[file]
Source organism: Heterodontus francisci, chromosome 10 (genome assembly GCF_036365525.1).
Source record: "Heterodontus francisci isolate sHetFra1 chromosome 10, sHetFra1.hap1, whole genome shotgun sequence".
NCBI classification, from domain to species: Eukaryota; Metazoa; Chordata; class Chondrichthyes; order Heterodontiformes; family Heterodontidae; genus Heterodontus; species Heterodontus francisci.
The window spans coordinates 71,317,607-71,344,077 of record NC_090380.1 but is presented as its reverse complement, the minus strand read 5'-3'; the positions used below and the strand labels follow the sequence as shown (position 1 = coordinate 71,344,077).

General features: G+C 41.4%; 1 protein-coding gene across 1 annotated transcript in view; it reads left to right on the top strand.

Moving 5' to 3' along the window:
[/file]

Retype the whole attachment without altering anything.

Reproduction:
Source organism: Heterodontus francisci, chromosome 10 (genome assembly GCF_036365525.1).
Source record: "Heterodontus francisci isolate sHetFra1 chromosome 10, sHetFra1.hap1, whole genome shotgun sequence".
NCBI classification, from domain to species: Eukaryota; Metazoa; Chordata; class Chondrichthyes; order Heterodontiformes; family Heterodontidae; genus Heterodontus; species Heterodontus francisci.
The window spans coordinates 71,317,607-71,344,077 of record NC_090380.1 but is presented as its reverse complement, the minus strand read 5'-3'; the positions used below and the strand labels follow the sequence as shown (position 1 = coordinate 71,344,077).

General features: G+C 41.4%; 1 protein-coding gene across 1 annotated transcript in view; it reads left to right on the top strand.

Moving 5' to 3' along the window: